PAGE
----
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Vail Daily column: How can you declare your financial independence?

Chuck Smallwood, Bret Hooper, Tina DeWitt, Charlie Wick, Chris Murray, Kevin Brubeck and Dolly Schaub
Financial Focus

On Monday, we observe the Fourth of July with sparklers, picnics and parades. And living in a country that offers so much freedom, we have a lot to celebrate. But on a more personal level, you may still be working toward another type of independence — financial independence. Here are some ideas to think about:

• Free yourself from excessive fear. As an investor, it’s not hard to find something to fear. Oil prices, interest rates, political squabbles, even natural disasters — at any given time, each of these factors might be blamed for volatility in the financial markets. Don’t let fear hold you back. It takes discipline and some mental toughness to stay invested in all economic environments, but if you’re constantly jumping in and out of the market, you’re almost guaranteed to miss out on the kind of continuity you need to move toward your financial freedom.

• Liberate your investments’ growth potential. Many investors avoid investing too aggressively. And that’s certainly not a bad idea. On the other hand, you can easily slip into investing too safely by keeping the bulk of your portfolio in investments that protect your principal but offer so little in the way of return that they may not even keep up with inflation. Try to always maintain a reasonable percentage of growth-oriented vehicles in your portfolio.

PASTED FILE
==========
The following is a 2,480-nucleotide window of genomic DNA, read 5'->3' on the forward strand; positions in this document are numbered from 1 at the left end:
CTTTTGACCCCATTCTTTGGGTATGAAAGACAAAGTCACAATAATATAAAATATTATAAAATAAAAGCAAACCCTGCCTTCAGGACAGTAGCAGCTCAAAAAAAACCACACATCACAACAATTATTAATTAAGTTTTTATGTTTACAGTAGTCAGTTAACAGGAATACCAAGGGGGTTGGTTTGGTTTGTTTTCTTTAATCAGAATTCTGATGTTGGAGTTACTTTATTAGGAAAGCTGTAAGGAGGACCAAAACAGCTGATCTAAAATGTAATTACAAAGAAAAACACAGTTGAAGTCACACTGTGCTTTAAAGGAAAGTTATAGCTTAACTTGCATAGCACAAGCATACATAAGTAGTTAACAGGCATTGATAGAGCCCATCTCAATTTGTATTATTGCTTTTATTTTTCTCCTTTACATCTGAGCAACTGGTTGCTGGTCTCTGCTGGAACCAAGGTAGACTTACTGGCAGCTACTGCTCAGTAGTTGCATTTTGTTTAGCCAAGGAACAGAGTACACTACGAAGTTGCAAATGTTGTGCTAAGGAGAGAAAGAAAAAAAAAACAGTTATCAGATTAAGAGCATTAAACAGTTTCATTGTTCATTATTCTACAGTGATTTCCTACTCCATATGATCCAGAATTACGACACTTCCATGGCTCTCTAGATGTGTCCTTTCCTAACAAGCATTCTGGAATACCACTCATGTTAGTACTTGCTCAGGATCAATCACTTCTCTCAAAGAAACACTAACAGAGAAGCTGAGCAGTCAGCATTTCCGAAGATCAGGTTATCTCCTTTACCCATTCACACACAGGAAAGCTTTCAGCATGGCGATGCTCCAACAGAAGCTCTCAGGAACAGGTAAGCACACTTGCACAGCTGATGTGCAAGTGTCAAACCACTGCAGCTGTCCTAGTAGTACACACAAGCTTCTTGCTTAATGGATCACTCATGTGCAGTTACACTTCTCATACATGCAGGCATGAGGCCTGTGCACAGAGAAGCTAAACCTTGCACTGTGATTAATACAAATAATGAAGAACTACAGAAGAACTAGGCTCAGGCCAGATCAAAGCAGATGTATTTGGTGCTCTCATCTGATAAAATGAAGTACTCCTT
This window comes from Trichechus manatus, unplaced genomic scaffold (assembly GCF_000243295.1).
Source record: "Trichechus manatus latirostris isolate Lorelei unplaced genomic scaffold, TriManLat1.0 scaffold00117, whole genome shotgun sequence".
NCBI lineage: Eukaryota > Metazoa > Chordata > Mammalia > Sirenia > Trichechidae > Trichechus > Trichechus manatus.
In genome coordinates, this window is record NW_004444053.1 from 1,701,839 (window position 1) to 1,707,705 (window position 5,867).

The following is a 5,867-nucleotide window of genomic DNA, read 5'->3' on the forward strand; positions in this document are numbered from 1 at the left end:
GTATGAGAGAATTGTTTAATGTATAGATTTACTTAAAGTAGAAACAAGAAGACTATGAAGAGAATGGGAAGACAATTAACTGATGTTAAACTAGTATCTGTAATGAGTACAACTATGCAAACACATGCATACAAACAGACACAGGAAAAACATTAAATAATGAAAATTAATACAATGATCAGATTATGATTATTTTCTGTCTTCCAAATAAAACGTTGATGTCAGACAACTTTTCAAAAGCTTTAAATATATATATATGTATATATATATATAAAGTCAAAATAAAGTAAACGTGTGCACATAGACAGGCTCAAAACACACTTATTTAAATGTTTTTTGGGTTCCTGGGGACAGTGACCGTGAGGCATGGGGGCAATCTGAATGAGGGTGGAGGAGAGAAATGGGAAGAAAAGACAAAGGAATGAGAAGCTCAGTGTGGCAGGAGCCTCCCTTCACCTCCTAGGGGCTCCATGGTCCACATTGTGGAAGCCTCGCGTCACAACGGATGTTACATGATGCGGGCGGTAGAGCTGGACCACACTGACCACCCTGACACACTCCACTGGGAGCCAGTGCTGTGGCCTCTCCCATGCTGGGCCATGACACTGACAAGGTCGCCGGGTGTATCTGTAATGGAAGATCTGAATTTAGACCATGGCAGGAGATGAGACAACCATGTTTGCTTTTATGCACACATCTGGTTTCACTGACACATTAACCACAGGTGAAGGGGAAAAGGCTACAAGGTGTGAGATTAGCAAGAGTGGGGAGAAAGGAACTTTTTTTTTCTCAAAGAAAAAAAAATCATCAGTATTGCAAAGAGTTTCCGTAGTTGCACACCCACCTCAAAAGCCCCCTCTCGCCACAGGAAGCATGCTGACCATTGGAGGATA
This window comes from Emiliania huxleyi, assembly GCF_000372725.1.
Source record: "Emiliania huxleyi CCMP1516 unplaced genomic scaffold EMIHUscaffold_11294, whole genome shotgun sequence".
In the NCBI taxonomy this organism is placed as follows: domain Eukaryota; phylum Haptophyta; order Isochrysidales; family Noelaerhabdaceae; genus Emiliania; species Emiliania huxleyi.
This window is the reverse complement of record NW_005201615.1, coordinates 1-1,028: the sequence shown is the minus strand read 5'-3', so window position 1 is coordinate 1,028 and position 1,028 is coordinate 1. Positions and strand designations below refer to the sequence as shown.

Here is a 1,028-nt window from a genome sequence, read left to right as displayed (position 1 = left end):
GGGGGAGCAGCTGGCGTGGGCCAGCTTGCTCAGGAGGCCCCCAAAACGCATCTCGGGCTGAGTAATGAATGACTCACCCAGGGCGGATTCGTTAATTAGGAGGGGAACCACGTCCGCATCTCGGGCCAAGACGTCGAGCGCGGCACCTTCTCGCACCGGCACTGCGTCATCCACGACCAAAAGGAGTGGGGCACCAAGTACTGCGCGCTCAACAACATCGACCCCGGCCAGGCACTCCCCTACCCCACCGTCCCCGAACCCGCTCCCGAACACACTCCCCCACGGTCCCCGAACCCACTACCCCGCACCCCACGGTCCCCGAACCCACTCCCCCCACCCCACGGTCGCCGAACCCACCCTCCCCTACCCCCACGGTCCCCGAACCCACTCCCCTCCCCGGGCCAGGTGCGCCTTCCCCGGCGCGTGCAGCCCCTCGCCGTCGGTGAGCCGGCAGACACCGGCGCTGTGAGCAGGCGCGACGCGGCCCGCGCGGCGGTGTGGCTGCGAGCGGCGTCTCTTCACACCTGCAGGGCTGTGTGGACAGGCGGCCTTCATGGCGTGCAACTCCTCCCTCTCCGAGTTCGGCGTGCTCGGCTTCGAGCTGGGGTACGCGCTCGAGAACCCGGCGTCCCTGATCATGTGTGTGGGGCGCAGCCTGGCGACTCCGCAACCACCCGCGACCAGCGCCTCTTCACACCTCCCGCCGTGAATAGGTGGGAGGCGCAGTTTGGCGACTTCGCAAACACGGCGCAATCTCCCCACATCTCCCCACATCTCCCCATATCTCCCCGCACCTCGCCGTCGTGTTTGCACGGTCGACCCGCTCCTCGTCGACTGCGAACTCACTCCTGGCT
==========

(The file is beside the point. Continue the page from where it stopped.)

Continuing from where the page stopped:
• Avoid the tyranny of debt. It can be incredibly difficult to avoid debt or climb out of it. Try to do everything you can to live within your means and avoid racking up more debt than is necessary. And when you whittle down your debts, put that money to work. The more you put in your investment portfolio, the more opportunities you have to reach your objectives.

• Free your thinking about the future. Here’s another roadblock on your journey toward financial independence: short-term thinking. Instead of seeking quick gains, strive for steady growth. Instead of reacting to the news of the day by making impulsive moves, chart a long-term strategy that’s appropriate for your needs, and stick to it. Instead of focusing on the losses you might see on one month’s investment statement, look back over the progress you’ve made during the past five or 10 years. In short, worry less about today — and plan for tomorrow.



It will take a lot of time, effort and patience to ultimately achieve your own Financial Independence Day. But once you do, you’ll have reason to rejoice — and you won’t even need the fireworks.

This article was written by Edward Jones for use by your local Edward Jones financial adviser. Edward Jones and its associates and financial advisers do not provide tax or legal advice. Chuck Smallwood, Bret Hooper, Tina DeWitt, Charlie Wick, Chris Murray, Kevin Brubeck and Dolly Schaub are financial advisers with Edward Jones Investments. They can be reached in Edwards at 970-926-1728 or in Eagle at 970-328-4959 or 970-328-0361.


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